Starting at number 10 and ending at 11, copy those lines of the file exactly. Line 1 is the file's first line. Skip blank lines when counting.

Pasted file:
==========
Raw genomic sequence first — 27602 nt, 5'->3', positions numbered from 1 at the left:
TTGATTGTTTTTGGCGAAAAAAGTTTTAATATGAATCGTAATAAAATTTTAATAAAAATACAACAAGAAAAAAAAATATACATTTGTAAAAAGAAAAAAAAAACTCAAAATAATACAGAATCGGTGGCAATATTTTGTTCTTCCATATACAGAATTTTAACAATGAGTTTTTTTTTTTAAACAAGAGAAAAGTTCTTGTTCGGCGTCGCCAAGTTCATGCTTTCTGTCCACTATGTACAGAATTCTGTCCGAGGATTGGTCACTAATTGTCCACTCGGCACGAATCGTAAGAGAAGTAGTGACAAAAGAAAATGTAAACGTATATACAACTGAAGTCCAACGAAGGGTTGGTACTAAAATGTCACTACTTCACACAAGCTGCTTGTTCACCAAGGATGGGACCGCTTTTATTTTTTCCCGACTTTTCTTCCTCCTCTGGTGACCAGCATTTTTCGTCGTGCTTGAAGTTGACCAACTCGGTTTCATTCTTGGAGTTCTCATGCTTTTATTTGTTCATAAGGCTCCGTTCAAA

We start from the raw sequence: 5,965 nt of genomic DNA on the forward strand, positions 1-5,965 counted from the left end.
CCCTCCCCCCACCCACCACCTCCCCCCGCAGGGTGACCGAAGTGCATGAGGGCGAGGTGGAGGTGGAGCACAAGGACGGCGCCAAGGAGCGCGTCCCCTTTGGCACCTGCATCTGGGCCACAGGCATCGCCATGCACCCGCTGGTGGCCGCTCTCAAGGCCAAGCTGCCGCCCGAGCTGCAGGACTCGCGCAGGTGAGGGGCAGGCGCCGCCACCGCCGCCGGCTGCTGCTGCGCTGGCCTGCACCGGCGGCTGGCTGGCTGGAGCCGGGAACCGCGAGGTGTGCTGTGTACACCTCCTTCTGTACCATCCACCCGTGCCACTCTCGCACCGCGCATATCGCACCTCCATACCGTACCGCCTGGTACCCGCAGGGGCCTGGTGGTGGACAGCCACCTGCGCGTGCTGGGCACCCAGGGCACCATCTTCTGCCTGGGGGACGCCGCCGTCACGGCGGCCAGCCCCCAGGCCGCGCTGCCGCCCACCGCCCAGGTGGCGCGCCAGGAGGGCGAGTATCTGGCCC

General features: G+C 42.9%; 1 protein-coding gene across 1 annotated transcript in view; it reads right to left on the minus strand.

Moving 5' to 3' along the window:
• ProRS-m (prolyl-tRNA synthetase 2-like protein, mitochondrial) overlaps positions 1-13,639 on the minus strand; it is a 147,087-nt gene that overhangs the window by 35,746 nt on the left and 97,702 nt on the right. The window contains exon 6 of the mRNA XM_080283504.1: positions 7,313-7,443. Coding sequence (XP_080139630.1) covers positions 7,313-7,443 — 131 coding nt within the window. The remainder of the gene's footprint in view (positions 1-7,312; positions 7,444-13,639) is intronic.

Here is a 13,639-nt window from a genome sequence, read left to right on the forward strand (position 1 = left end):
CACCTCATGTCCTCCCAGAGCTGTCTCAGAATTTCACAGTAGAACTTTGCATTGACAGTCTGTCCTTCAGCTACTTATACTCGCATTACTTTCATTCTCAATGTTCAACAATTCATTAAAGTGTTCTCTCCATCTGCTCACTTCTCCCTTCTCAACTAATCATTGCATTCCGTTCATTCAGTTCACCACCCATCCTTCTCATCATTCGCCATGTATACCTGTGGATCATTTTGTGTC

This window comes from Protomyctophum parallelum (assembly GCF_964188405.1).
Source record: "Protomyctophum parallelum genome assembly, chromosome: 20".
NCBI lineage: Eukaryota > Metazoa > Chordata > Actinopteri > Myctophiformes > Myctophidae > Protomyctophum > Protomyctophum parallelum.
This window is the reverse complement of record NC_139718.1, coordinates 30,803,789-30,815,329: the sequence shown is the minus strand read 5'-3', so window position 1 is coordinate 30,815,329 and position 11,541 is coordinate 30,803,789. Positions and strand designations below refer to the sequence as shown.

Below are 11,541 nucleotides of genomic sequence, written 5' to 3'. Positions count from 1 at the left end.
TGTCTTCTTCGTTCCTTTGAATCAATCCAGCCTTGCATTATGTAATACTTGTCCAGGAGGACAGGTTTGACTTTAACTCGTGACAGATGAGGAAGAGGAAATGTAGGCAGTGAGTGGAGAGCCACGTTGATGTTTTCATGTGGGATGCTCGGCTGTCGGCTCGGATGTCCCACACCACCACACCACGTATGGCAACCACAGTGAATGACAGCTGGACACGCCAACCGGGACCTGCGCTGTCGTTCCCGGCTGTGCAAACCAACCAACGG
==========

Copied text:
This window comes from Protomyctophum parallelum (assembly GCF_964188405.1).
Source record: "Protomyctophum parallelum genome assembly, chromosome: 20".